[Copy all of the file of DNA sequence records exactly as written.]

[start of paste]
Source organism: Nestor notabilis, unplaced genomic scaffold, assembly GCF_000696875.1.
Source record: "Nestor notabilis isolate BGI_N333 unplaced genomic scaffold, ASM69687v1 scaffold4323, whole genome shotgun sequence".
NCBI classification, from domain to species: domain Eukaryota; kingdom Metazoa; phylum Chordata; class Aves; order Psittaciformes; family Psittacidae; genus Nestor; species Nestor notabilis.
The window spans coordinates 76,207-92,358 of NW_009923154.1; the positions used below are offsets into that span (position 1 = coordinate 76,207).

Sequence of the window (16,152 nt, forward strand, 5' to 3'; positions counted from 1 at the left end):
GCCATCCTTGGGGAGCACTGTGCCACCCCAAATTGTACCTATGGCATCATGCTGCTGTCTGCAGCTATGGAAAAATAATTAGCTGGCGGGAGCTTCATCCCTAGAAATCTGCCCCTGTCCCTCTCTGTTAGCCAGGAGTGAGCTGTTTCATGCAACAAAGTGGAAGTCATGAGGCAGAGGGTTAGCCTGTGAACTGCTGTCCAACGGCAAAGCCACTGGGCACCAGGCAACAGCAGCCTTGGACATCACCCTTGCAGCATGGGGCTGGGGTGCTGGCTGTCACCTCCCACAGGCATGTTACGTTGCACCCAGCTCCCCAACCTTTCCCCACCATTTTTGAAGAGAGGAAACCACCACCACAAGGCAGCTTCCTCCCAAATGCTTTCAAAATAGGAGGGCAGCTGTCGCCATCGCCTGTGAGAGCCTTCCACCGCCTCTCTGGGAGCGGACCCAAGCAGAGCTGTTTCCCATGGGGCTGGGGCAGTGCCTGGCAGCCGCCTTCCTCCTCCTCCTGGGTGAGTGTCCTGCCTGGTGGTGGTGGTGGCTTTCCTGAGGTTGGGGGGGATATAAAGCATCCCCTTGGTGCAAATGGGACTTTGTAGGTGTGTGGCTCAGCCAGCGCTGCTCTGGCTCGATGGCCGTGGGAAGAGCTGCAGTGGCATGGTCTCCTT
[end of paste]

Source organism: Nestor notabilis, unplaced genomic scaffold, assembly GCF_000696875.1.
Source record: "Nestor notabilis isolate BGI_N333 unplaced genomic scaffold, ASM69687v1 scaffold4323, whole genome shotgun sequence".
NCBI classification, from domain to species: domain Eukaryota; kingdom Metazoa; phylum Chordata; class Aves; order Psittaciformes; family Psittacidae; genus Nestor; species Nestor notabilis.
The window spans coordinates 76,207-92,358 of NW_009923154.1; the positions used below are offsets into that span (position 1 = coordinate 76,207).

Sequence of the window (16,152 nt, forward strand, 5' to 3'; positions counted from 1 at the left end):
GCCATCCTTGGGGAGCACTGTGCCACCCCAAATTGTACCTATGGCATCATGCTGCTGTCTGCAGCTATGGAAAAATAATTAGCTGGCGGGAGCTTCATCCCTAGAAATCTGCCCCTGTCCCTCTCTGTTAGCCAGGAGTGAGCTGTTTCATGCAACAAAGTGGAAGTCATGAGGCAGAGGGTTAGCCTGTGAACTGCTGTCCAACGGCAAAGCCACTGGGCACCAGGCAACAGCAGCCTTGGACATCACCCTTGCAGCATGGGGCTGGGGTGCTGGCTGTCACCTCCCACAGGCATGTTACGTTGCACCCAGCTCCCCAACCTTTCCCCACCATTTTTGAAGAGAGGAAACCACCACCACAAGGCAGCTTCCTCCCAAATGCTTTCAAAATAGGAGGGCAGCTGTCGCCATCGCCTGTGAGAGCCTTCCACCGCCTCTCTGGGAGCGGACCCAAGCAGAGCTGTTTCCCATGGGGCTGGGGCAGTGCCTGGCAGCCGCCTTCCTCCTCCTCCTGGGTGAGTGTCCTGCCTGGTGGTGGTGGTGGCTTTCCTGAGGTTGGGGGGGATATAAAGCATCCCCTTGGTGCAAATGGGACTTTGTAGGTGTGTGGCTCAGCCAGCGCTGCTCTGGCTCGATGGCCGTGGGAAGAGCTGCAGTGGCATGGTCTCCTT